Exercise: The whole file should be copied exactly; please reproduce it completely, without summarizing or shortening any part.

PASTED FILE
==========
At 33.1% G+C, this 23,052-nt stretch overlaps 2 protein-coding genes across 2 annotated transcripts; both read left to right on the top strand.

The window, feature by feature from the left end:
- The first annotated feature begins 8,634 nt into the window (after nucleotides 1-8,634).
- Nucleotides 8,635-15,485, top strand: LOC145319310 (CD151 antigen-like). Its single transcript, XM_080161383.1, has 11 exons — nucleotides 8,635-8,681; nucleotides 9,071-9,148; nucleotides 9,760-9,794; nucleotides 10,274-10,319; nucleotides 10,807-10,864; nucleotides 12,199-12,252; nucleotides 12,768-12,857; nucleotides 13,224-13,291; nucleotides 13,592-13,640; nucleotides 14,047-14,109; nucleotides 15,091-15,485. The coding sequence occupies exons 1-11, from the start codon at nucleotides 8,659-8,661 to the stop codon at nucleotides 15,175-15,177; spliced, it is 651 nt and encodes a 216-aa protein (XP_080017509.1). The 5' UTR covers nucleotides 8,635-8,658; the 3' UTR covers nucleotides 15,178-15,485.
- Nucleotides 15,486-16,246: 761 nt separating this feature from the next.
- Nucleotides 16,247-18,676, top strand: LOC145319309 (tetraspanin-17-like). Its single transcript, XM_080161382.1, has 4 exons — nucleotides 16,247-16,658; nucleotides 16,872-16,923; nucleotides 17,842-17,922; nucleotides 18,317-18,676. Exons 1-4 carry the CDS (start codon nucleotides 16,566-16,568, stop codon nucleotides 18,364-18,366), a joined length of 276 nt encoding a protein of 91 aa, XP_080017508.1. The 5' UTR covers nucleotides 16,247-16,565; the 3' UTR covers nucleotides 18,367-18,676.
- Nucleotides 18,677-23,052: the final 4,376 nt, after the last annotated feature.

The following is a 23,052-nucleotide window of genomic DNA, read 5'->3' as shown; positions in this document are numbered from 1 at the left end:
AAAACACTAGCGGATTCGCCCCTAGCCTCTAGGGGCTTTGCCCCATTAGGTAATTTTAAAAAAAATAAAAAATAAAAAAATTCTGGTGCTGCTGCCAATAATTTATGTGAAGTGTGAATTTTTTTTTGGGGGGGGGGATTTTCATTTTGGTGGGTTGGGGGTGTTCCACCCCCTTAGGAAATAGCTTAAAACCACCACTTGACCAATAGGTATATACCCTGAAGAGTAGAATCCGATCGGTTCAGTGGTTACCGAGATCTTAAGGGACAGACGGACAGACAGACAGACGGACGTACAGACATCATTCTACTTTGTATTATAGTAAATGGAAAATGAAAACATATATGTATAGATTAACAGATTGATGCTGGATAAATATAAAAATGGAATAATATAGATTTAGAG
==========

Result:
At 33.1% G+C, this 23,052-nt stretch overlaps 2 protein-coding genes across 2 annotated transcripts; both read left to right on the top strand.

The window, feature by feature from the left end:
- The first annotated feature begins 8,634 nt into the window (after nucleotides 1-8,634).
- Nucleotides 8,635-15,485, top strand: LOC145319310 (CD151 antigen-like). Its single transcript, XM_080161383.1, has 11 exons — nucleotides 8,635-8,681; nucleotides 9,071-9,148; nucleotides 9,760-9,794; nucleotides 10,274-10,319; nucleotides 10,807-10,864; nucleotides 12,199-12,252; nucleotides 12,768-12,857; nucleotides 13,224-13,291; nucleotides 13,592-13,640; nucleotides 14,047-14,109; nucleotides 15,091-15,485. The coding sequence occupies exons 1-11, from the start codon at nucleotides 8,659-8,661 to the stop codon at nucleotides 15,175-15,177; spliced, it is 651 nt and encodes a 216-aa protein (XP_080017509.1). The 5' UTR covers nucleotides 8,635-8,658; the 3' UTR covers nucleotides 15,178-15,485.
- Nucleotides 15,486-16,246: 761 nt separating this feature from the next.
- Nucleotides 16,247-18,676, top strand: LOC145319309 (tetraspanin-17-like). Its single transcript, XM_080161382.1, has 4 exons — nucleotides 16,247-16,658; nucleotides 16,872-16,923; nucleotides 17,842-17,922; nucleotides 18,317-18,676. Exons 1-4 carry the CDS (start codon nucleotides 16,566-16,568, stop codon nucleotides 18,364-18,366), a joined length of 276 nt encoding a protein of 91 aa, XP_080017508.1. The 5' UTR covers nucleotides 16,247-16,565; the 3' UTR covers nucleotides 18,367-18,676.
- Nucleotides 18,677-23,052: the final 4,376 nt, after the last annotated feature.

The following is a 23,052-nucleotide window of genomic DNA, read 5'->3' as shown; positions in this document are numbered from 1 at the left end:
AAAACACTAGCGGATTCGCCCCTAGCCTCTAGGGGCTTTGCCCCATTAGGTAATTTTAAAAAAAATAAAAAATAAAAAAATTCTGGTGCTGCTGCCAATAATTTATGTGAAGTGTGAATTTTTTTTTGGGGGGGGGGATTTTCATTTTGGTGGGTTGGGGGTGTTCCACCCCCTTAGGAAATAGCTTAAAACCACCACTTGACCAATAGGTATATACCCTGAAGAGTAGAATCCGATCGGTTCAGTGGTTACCGAGATCTTAAGGGACAGACGGACAGACAGACAGACGGACGTACAGACATCATTCTACTTTGTATTATAGTAAATGGAAAATGAAAACATATATGTATAGATTAACAGATTGATGCTGGATAAATATAAAAATGGAATAATATAGATTTAGAG